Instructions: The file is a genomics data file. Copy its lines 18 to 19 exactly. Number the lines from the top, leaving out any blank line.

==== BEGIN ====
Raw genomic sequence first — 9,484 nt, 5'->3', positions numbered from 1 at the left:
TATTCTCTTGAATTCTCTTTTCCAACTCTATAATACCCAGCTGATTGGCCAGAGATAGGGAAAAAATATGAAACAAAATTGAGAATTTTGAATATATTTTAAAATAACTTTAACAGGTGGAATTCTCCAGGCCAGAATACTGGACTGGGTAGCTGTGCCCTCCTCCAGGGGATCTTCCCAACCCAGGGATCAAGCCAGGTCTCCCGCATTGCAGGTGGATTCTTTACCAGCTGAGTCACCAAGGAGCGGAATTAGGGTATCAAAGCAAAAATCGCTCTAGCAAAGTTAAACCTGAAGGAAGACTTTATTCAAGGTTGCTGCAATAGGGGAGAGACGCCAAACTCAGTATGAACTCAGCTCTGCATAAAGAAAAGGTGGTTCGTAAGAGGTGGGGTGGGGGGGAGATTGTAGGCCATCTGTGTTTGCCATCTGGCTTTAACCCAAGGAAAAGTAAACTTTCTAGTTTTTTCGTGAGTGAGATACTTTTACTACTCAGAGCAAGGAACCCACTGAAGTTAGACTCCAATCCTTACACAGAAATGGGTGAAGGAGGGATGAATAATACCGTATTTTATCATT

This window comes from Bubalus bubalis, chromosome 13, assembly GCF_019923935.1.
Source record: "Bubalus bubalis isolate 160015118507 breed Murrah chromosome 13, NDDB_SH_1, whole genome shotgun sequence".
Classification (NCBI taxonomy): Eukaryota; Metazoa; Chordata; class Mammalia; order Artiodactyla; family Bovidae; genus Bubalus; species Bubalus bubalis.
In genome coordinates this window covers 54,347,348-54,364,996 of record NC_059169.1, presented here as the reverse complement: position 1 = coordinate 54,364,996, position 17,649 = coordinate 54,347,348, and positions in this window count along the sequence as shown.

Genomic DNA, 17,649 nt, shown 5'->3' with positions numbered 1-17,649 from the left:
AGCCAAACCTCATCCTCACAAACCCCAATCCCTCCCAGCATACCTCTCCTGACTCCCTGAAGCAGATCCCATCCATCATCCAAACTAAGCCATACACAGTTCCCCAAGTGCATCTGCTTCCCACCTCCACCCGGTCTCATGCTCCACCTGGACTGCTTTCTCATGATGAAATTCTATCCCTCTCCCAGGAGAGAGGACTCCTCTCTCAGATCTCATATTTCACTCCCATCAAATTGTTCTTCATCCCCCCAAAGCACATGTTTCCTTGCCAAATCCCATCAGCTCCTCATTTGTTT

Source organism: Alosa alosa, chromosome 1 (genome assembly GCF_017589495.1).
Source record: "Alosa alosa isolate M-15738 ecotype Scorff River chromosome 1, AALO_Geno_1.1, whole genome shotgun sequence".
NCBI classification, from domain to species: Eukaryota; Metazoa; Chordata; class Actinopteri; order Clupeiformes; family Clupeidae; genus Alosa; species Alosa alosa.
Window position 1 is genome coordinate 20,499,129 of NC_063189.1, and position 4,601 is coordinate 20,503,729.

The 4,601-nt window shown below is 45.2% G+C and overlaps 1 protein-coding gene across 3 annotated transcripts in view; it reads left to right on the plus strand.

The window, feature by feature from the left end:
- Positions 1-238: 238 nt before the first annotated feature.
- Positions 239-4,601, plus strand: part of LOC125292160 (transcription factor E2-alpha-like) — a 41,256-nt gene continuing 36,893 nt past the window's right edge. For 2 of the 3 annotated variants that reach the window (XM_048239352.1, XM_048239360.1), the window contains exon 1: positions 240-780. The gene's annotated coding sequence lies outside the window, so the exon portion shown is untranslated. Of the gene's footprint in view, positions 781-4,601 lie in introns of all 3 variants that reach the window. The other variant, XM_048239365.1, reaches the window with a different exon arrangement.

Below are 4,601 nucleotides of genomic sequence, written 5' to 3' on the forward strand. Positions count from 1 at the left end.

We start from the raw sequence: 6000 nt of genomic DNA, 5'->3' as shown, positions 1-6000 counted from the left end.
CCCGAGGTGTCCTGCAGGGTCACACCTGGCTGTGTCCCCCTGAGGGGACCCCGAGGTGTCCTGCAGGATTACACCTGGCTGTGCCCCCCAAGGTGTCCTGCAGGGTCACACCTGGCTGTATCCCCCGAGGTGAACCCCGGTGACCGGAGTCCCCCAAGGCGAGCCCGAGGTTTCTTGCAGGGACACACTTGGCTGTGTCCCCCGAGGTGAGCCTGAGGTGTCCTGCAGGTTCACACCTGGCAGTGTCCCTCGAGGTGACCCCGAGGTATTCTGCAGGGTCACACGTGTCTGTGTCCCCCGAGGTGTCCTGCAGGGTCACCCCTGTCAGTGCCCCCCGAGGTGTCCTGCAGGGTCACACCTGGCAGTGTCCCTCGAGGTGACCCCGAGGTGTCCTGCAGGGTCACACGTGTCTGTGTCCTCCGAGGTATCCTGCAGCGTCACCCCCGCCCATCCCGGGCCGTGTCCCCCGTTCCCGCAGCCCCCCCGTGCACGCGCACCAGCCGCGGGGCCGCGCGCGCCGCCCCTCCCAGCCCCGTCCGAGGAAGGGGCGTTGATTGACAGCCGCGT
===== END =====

We start from the raw sequence: 6000 nt of genomic DNA, 5'->3' as shown, positions 1-6000 counted from the left end.
CCCGAGGTGTCCTGCAGGGTCACACCTGGCTGTGTCCCCCTGAGGGGACCCCGAGGTGTCCTGCAGGATTACACCTGGCTGTGCCCCCCAAGGTGTCCTGCAGGGTCACACCTGGCTGTATCCCCCGAGGTGAACCCCGGTGACCGGAGTCCCCCAAGGCGAGCCCGAGGTTTCTTGCAGGGACACACTTGGCTGTGTCCCCCGAGGTGAGCCTGAGGTGTCCTGCAGGTTCACACCTGGCAGTGTCCCTCGAGGTGACCCCGAGGTATTCTGCAGGGTCACACGTGTCTGTGTCCCCCGAGGTGTCCTGCAGGGTCACCCCTGTCAGTGCCCCCCGAGGTGTCCTGCAGGGTCACACCTGGCAGTGTCCCTCGAGGTGACCCCGAGGTGTCCTGCAGGGTCACACGTGTCTGTGTCCTCCGAGGTATCCTGCAGCGTCACCCCCGCCCATCCCGGGCCGTGTCCCCCGTTCCCGCAGCCCCCCCGTGCACGCGCACCAGCCGCGGGGCCGCGCGCGCCGCCCCTCCCAGCCCCGTCCGAGGAAGGGGCGTTGATTGACAGCCGCGT